One of the most prolific contractors during the war was John Martin of New York City, a skilled businessman whose firm provided a wide variety of items. His numerous contracts included blankets, coveralls, overcoats, fatigue blouses, shelter tents, artillery and cavalry jackets, infantry uniform coats and jackets, army hats, and of course both infantry and mounted service trousers. His trouser contracts alone accounted for a total of 785,000 pairs of infantry and 230,0000 pairs of mounted. Martin is recorded as having produced clothing for New York, Cincinnati, and St. Louis depots, making his garments perhaps the most wide-spread behind Schuylkill Arsenal.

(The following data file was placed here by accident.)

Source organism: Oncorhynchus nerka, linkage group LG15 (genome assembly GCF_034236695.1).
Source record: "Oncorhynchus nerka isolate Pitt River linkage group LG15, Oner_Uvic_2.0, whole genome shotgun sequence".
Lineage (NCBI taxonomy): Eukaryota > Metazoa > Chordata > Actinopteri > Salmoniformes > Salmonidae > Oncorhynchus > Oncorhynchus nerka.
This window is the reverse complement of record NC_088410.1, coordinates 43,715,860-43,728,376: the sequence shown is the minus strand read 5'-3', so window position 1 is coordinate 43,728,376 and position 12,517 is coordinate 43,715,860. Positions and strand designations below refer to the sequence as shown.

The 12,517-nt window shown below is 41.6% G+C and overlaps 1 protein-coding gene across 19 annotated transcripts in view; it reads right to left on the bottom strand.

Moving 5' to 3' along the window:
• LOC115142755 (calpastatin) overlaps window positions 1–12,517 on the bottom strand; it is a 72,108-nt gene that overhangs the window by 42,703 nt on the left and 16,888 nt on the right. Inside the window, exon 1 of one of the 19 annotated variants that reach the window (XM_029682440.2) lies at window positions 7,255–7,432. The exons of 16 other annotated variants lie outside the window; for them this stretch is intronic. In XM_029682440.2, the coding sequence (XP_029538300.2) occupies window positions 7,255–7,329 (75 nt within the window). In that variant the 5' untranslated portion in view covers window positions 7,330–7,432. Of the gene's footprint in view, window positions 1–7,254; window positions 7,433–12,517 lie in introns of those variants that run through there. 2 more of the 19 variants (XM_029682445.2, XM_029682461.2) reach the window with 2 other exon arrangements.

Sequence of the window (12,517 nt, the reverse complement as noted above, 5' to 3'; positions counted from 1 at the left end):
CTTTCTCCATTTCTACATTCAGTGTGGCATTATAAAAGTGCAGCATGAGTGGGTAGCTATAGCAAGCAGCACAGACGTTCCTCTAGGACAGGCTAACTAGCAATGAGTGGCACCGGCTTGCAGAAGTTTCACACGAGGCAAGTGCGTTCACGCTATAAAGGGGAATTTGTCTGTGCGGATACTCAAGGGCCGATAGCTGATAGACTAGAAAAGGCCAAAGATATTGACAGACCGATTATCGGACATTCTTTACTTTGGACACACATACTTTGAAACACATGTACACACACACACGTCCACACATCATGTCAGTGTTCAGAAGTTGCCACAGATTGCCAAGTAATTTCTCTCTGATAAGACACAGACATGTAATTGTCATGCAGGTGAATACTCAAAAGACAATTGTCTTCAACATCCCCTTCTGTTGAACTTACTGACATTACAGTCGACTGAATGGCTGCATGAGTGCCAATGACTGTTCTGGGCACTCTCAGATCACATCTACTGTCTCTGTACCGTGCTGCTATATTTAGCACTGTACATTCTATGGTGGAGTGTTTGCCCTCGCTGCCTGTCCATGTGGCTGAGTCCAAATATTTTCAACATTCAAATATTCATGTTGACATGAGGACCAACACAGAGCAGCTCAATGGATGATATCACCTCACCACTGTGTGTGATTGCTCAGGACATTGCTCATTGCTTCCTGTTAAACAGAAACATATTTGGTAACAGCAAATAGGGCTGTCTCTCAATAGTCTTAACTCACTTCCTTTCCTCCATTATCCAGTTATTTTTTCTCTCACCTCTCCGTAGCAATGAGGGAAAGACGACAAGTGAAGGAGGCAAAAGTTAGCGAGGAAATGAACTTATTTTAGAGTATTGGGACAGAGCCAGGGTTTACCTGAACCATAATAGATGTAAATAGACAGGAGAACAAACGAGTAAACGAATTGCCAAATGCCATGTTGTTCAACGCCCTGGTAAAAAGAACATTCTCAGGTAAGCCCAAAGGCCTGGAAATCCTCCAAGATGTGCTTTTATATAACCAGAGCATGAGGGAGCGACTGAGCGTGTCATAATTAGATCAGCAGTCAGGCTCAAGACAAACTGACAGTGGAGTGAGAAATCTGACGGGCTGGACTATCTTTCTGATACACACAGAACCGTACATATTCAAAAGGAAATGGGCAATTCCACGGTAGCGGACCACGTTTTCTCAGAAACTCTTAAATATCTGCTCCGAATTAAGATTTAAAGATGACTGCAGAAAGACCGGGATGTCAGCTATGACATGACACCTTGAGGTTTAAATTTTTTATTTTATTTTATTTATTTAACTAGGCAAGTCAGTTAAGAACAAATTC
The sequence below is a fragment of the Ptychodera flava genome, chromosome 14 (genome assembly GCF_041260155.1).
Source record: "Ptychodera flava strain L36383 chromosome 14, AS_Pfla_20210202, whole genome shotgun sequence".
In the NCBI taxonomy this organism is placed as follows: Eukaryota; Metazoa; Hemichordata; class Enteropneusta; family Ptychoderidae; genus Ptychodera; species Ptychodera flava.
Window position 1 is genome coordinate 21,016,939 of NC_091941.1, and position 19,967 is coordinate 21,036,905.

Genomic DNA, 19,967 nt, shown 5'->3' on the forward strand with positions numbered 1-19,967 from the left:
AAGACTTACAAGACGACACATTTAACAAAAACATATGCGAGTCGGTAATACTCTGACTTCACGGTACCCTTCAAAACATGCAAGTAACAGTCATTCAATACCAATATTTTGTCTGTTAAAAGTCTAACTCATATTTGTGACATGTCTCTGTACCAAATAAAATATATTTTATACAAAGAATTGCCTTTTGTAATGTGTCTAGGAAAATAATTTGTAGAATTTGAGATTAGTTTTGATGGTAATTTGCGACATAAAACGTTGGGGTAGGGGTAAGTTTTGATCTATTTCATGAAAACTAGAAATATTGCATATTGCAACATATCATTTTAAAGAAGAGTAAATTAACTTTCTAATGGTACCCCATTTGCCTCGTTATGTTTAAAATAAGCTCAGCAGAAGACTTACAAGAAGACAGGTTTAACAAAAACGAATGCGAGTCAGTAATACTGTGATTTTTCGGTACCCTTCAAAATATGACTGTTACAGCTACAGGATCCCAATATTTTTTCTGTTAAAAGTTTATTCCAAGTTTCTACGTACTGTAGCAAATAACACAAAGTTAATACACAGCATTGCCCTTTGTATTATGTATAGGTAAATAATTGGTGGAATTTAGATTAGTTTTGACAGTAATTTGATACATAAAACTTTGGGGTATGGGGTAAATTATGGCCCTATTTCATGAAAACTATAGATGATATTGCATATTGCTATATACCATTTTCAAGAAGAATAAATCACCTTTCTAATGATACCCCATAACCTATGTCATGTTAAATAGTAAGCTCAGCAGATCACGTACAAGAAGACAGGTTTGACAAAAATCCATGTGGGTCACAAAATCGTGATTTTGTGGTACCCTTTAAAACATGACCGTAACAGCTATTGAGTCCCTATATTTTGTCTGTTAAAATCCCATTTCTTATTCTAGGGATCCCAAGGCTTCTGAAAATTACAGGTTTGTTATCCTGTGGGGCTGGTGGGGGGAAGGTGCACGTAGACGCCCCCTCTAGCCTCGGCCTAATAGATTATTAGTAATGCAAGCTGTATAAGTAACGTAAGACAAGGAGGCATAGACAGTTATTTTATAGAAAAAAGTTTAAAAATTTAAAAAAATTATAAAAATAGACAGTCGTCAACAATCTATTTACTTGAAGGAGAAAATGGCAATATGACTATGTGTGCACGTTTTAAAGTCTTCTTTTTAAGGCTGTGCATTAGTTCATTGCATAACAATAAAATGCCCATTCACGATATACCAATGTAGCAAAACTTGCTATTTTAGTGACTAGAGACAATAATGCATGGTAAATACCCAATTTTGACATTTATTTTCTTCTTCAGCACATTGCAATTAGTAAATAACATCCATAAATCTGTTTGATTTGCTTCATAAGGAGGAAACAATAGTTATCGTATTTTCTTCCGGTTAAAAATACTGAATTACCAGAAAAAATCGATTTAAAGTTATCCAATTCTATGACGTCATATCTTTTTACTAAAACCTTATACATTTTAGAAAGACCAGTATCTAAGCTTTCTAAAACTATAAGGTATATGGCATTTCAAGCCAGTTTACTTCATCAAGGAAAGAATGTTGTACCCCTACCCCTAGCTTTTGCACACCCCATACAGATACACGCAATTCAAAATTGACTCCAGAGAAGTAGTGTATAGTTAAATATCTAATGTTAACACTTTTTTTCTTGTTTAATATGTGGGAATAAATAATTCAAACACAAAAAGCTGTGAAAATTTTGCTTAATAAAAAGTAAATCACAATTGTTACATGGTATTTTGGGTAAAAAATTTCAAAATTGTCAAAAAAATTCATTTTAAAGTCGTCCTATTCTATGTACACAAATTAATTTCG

Wambaugh, White & Company’s reproduction J.T. Martin trousers are copied from a pair in a private collection and feature side-seam pockets and the trapezoidal rear gusset common in other original examples. While it’s a common misconception that Martin trousers were “completely” machine-sewn, their offering includes extensive interior hand work with long seams and exterior stitching by machine. An exact copy of Martin’s contract stamp and a numerical size stamp complete each pair.